Posts Tagged ‘Director’
Jon M. Chu has apparently become the go-to guy to replicate the most undeserved $ 300 million-plus grosses. The G.I. Joe sequel director is reportedly the frontrunner to direct a sequel to Now You See Me, the 2013 film in which the promise of Jesse Eisenberg and stage magic proved a weirdly huge draw, grossing over $ 350 million worldwide. Details on the new film aren’t yet available, but chances are it will again involve Jesse Eisenberg and stage magic. As it turns out, that’s probably enough.
In what’s being called the first time a mainland Chinese director has signed on for an English-language film at a US studio, House of Flying Daggers and The Flowers of War‘s Zhang Yimou is reportedly attached to direct The Parsifal Mosaic, an adaptation of one of Robert Ludlum’s many novels that have excitingly-meaningless names like that. Written between the now-famed Bourne Identity and, of course, The Aquitaine Progression, the story is a Ludlum of the highest order, a spy thriller filled with action, betrayals, and title word combinations that sound very intriguing indeed. Universal has long been working on adapting it, and Ron Howard was once attached to direct before he got more into reading the page-turners of Kipling. The plot involves a spy whose partner and lover is killed for being a KGB double-agent. The act sends him into retirement, but when he finds that his wife was never an agent and is still alive, the spy–oh fuck it, who even cares about the plot? I will see anything involving parsifal mosaics.
Paramount and producer-star Brad Pitt have found a new director to loosely sling around the neck of their World War Z sequel. According to The Hollywood Reporter, the film will be directed by Juan Antonio Bayona, the Spanish The Orphanage director who last helmed the Naomi Watts-Ewan McGregor tsunami drama The Impossible. A writer is still needed on the project, but now that Bayona is on board, he’ll be overseeing that process. What he will not have input on is whether or not they’re going to call this thing Z2. That’s a foregone conclusion, right?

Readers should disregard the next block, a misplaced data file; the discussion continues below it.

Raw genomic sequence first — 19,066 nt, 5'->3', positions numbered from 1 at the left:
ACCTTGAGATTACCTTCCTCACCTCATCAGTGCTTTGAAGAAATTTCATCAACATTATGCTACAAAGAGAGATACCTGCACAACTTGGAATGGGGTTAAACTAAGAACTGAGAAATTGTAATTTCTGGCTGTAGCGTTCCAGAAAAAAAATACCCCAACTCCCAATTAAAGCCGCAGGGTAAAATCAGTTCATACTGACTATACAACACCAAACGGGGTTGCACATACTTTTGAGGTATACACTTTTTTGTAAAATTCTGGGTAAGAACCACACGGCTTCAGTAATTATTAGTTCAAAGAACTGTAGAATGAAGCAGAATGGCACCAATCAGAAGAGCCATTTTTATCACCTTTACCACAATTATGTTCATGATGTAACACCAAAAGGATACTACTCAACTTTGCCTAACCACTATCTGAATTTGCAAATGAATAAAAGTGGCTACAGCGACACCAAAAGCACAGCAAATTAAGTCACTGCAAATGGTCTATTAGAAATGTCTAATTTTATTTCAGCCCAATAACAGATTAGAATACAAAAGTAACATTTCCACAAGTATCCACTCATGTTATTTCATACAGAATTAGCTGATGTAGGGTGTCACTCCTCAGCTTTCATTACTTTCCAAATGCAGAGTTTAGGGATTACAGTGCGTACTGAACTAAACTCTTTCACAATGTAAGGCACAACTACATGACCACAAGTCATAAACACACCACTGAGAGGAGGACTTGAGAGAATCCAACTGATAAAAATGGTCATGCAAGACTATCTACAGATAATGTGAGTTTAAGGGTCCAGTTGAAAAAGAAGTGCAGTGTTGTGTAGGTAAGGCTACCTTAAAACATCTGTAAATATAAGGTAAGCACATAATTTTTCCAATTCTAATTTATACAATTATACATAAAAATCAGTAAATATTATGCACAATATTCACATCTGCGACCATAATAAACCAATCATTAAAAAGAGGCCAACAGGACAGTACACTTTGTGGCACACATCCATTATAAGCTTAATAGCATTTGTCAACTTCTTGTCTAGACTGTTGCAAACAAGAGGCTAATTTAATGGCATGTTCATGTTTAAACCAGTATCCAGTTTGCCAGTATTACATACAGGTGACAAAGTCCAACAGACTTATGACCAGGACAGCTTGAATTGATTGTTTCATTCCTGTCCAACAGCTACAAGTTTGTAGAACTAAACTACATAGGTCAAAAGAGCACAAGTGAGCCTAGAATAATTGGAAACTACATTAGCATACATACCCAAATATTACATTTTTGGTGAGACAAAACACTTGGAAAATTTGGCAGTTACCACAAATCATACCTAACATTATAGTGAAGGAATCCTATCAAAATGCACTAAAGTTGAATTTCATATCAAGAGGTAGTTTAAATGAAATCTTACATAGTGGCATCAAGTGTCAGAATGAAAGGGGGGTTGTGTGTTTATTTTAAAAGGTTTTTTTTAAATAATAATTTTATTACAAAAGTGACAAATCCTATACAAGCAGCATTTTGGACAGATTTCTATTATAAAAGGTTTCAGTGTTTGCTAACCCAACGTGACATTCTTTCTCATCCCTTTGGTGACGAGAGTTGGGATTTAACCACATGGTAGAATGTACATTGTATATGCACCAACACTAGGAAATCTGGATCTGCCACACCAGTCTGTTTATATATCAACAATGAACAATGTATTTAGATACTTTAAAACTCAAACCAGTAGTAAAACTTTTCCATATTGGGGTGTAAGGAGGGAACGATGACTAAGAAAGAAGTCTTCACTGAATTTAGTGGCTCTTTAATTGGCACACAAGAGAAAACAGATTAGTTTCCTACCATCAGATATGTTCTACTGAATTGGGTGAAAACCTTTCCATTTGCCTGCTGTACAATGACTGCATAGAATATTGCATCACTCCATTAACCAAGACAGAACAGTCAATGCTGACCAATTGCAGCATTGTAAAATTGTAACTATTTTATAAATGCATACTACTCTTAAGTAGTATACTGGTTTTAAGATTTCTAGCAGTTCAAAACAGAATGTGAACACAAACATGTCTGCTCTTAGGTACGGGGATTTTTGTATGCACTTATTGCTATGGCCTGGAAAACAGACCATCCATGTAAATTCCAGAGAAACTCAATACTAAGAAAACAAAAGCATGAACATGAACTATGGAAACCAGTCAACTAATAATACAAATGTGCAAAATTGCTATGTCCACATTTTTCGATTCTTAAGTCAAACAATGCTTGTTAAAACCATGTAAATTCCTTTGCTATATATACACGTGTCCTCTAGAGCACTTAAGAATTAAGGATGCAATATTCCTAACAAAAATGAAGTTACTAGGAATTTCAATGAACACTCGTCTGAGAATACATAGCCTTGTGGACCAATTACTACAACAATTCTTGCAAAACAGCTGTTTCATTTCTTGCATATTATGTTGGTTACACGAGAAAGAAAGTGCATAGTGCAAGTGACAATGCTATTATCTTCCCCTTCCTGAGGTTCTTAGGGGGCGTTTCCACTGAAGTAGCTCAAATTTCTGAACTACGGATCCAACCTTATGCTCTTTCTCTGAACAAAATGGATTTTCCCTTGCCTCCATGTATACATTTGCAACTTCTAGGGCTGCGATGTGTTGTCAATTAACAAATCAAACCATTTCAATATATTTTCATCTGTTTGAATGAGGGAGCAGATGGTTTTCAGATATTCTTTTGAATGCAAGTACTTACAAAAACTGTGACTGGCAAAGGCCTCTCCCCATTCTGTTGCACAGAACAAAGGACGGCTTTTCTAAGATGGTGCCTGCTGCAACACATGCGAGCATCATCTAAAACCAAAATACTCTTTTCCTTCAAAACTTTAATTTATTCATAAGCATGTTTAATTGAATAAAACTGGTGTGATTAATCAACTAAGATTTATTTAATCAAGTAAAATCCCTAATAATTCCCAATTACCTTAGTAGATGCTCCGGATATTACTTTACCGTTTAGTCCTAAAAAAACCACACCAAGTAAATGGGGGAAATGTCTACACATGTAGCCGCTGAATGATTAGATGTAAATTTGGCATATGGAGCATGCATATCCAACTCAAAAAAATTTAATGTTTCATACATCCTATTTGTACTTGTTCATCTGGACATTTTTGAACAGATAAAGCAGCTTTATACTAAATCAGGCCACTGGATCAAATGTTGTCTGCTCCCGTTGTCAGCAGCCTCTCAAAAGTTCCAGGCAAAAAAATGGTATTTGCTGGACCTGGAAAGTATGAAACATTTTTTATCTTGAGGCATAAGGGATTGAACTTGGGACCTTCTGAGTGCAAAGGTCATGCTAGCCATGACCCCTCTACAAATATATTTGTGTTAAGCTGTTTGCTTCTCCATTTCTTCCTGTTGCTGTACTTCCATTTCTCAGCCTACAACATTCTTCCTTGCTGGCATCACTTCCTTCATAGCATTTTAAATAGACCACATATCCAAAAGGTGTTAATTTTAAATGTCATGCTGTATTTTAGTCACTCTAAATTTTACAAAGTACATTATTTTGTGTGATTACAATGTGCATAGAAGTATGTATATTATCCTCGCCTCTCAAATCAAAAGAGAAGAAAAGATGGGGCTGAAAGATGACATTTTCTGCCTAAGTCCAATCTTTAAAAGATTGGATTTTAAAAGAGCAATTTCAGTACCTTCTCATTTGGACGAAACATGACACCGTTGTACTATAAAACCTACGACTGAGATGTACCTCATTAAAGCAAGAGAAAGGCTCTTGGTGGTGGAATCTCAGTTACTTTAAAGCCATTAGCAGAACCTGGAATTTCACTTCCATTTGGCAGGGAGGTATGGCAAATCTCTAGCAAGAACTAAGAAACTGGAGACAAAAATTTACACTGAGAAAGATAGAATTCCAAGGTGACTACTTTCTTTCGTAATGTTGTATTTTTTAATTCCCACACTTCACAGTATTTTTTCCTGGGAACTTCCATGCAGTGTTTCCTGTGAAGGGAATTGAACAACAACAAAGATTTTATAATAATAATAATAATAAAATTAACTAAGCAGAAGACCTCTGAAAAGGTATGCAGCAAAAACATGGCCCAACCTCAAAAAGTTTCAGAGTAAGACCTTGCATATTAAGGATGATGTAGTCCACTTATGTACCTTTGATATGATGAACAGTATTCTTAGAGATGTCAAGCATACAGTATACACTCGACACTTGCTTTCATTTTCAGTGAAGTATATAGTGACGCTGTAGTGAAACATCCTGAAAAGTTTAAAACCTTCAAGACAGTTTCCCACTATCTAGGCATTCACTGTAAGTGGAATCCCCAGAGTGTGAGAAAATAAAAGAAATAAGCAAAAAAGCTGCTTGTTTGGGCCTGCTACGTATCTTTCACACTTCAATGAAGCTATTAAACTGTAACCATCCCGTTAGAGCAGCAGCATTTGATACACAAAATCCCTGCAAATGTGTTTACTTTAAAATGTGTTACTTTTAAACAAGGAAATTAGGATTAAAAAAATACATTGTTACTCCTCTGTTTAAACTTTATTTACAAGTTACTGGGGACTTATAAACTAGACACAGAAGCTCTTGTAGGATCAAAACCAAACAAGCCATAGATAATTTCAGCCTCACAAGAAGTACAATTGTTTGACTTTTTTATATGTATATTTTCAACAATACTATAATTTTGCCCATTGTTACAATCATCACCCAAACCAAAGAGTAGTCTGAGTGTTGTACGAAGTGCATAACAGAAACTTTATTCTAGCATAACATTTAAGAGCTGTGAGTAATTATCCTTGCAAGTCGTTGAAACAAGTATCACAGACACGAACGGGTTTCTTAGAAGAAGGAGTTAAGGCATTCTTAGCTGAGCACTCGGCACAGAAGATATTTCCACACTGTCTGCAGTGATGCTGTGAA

Universal has already replaced Matt Damon and longtime director Paul Greengrass on their Bourne franchise, but still they’re is finding new ways to make sure the series becomes increasingly unrecognizable with each new chapter. According to Deadline, now series mainstay Tony Gilroy–who’s written every film and took over directing duties on the last one–is out as well. Now the story is coming from Invictus and Sherlock Holmes writer Anthony Peckham, while directing duties have been handed to a guy adept at driving a franchise after it’s replaced all its original parts: Fast/Furious Tokyo Drift through 6 director Justin Lin. A summer 2015 opening is rumored to be a target for the sequel, though the studio claims it doesn’t know when it will open, nor how they’re going to find more ways to make the franchise any less familiar from here on. Knowing Lin, probably by suddenly making Renner giant and bald.
In kind of disappointing news today, Coraline director Henry Selick is reportedly giving up the labors of stop-motion for the comforts of living actors, who will just move around however he wants for money. He’s signed to direct A Tale Dark & Grimm, a live-action adaptation of the children’s book of the same name from Adam Gidwitz. Selick will be the latest director to take on some fairy tale stuff in telling a new spin on Hansel and Gretel–one which sees the siblings exit their fairy tale and wander into some other Grimm works, encountering a variety of evil foes and even Satan himself. That doesn’t leave a lot of time for dressing up in leather and fighting witches, but surely they’ll find a way. Otherwise, what kind of shitty, primitive Hansel and Gretel movie is this?